On Friday, we celebrated Franny’s 4th birthday and our first year together. It was a happy day, and we showered her with love and cuddles and a long walk. The next day, we knew we were going to BFF’s mom’s for dinner and that Franny would get to run around with other dogs in a backyard, so we didn’t feel too bad about leaving her home while we ran to the Apple Store and then to the gym for a run. She’d get plenty of time to run around and play, or at least her version of playing which is really just her telling the other two dogs to stay away from her moms, dammit.
I didn’t feel bad when we volunteered to run to the store for a few ingredients that we needed for dinner. Franny would get to run around! She would miss us like mad but then we’d be home and she could relax! I didn’t feel bad about any of these things. And I still don’t, not really. Because what happened on Saturday afternoon was so very unexpected but in so many ways so very good.
See, as we were leaving the parking lot of the grocery store, we saw this scraggly slip of a dog trotting down the sidewalk. It was clear she was starving and it was clear she had been nursing puppies recently, or at the very least had given birth. It was also clear that she was desperate, as she darted into a busy street to gobble up the crushed, dirty remains of someone’s discarded snack. We didn’t think. She was darting into the street. What else can you do but stop the car and GRAB HER?
Except she was also terrified and confused and weak, so she took off down the sidewalk with BFF following behind, trying to coax her out of the street, away from danger and the bit of food just in the gutter. I parked the car, grabbed a discarded milk bone from the floor of the car, and took off after them. BFF was a bit down the sidewalk, coming toward me. She didn’t look defeated or frantic that she hadn’t been able to grab the dog. Nope. That sad little dog was curled up in her arms, her big brown eyes so weary and dejected. She was tiny, like a bird, the hair all down her neck worn almost completely off. Her upper body was covered in thin, baby fine hair that looks more like a balding man’s head than a dog. Her lower half, covered in coarse, thinning hair. She had dandruff (or to us, some unknown skin condition) and was still bleeding a little from whelping. Her hip bones were prominent, as were each of her little ribs. Her skin, loose from dehydration and malnutrition, sagged over her pointy elbows and around her neck, and her toenails were an inch long.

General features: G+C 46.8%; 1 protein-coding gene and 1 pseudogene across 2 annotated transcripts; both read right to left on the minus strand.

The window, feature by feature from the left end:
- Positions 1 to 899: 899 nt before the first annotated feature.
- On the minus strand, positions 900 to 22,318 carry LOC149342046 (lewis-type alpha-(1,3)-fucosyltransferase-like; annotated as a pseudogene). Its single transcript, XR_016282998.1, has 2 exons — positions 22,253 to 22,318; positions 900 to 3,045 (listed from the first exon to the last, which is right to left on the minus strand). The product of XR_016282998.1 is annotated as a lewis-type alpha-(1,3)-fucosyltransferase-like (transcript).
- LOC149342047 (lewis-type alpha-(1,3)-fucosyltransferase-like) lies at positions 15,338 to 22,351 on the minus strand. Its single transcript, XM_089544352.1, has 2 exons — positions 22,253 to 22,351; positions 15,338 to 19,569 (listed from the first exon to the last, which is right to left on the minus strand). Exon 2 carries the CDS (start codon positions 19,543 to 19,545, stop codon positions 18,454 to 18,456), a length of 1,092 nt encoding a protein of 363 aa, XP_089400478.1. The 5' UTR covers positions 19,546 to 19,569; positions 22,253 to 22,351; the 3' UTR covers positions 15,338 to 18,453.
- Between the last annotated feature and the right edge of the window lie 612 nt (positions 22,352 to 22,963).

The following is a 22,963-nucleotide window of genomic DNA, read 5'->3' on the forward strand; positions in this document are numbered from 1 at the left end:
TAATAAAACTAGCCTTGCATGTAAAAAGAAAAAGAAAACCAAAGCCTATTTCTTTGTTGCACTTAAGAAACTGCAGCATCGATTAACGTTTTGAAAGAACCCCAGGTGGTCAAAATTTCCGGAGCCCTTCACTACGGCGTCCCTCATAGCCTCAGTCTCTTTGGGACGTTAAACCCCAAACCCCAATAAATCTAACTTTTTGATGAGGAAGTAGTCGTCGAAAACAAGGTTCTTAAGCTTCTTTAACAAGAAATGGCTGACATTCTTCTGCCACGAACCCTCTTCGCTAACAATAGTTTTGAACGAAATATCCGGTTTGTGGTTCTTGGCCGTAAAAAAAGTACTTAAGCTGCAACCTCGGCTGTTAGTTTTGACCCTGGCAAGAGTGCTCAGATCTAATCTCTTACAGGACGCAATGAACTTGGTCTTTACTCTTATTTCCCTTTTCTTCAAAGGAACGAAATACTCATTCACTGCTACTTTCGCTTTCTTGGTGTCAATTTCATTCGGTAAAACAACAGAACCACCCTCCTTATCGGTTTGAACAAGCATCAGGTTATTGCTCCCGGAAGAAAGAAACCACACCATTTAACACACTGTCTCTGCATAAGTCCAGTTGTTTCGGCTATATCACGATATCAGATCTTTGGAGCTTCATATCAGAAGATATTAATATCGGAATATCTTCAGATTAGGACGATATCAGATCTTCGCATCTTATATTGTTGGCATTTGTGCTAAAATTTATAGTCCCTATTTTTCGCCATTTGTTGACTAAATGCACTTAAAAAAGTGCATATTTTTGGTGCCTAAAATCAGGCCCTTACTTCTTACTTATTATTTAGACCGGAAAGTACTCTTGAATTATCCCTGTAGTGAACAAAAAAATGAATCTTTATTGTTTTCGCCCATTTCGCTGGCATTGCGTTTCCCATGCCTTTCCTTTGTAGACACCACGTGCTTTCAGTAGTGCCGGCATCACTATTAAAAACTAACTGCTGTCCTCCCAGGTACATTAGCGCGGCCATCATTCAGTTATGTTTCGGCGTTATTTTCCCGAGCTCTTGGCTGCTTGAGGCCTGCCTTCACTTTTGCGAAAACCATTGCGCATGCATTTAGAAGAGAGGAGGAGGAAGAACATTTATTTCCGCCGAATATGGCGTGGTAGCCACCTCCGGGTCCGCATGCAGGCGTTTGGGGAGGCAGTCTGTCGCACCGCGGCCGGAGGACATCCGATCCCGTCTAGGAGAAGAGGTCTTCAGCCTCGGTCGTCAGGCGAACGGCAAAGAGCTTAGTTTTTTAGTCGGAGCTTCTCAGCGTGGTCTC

We took her to the car, fed her the milk bone, and started making calls. BFF’s mom set up one of her crates in the garage and had food and water ready when we arrived. The dog gobbled up the food, sucked down the water, and we gave her a little more while calling for a vet in the area so we could scan her for a chip. It was almost five-thirty, so there was a sense of urgency as we piled back in the car and took off, Franny barking her head off back at the house.
The vet tech scanned the dog for a chip and found nothing. She estimated the dog was a year old, maybe a year and a half. Just a baby herself and already a mom. The collar she wore bore no tags, only the frayed remains of a leash, which looked to be cut, said the vet, and not chewed. We took the dog outside and on the short walk to the car, decided to drive to the SPCA to turn her in. Or at least file a report. Whatever it is that you do with a starving dog who needs attention immediately.
They scanned her again at the SPCA while we filed a found dog report. The woman who helped us gave us a lot of information about what to do with her for the next 30 days while we look for her owners. I was suddenly terrified: we were responsible for this dog for the foreseeable future. Was she sick? Was she going to get Franny sick? How much was Franny going to hate us? What in the hell are we thinking? Where are her puppies?
Somehow, we named her Emerson on the ride back to BFF’s mom’s house. We tucked her into the crate while we ate dinner, and then we loaded everything – and everyone – into the car. Franny was strapped into the backseat as usual and BFF held Emerson (Em, Emmy). At home, Emmy got a bath, some more food and water, warm blankets and lots of encouragement. She was cautious and timid, but sweet and never really tried to get away. Franny was curious but not a bully. She stayed on the floor next to the crate when Emmy cried after we put her to bed.
Since Saturday night, Emmy has been scanned a third time and briefly examined by a vet. She’s been fed and watered and walked and loved. She has a little sweater now to keep her warm because she has no meat on her bones. We turned on the heat today for her, a real sacrifice for us. We like the cold here, the three of us. Yesterday, and today especially, Emmy has begun showing signs of the puppy she truly is. She chases your hand, crawls after your hand as you move it over the floor, bats at your fingers when you dangle them in front of her face. She loves to have her belly rubbed and she prefers to cuddle on her schedule. She loves going on walks and she loves anything Franny does. When she yawns, she makes the most adorable little noise I’ve ever heard.
We’ll be her family for the month of November, something of a trial for all of us. Franny has begun showing her displeasure with the situation, grumbling when Emmy gets a cuddle or flopping herself dejectedly onto another part of the couch because we invited Emmy up to join the rest of us. Regardless of what happens this month, I’m going to enjoy this time with Emmy. If this were Franny, if someone had rescued her off the streets, I would hope they’d do the same for her while we looked for each other. I would want them to love her, to give her all the things she’d been missing.
Say hello to Emerson.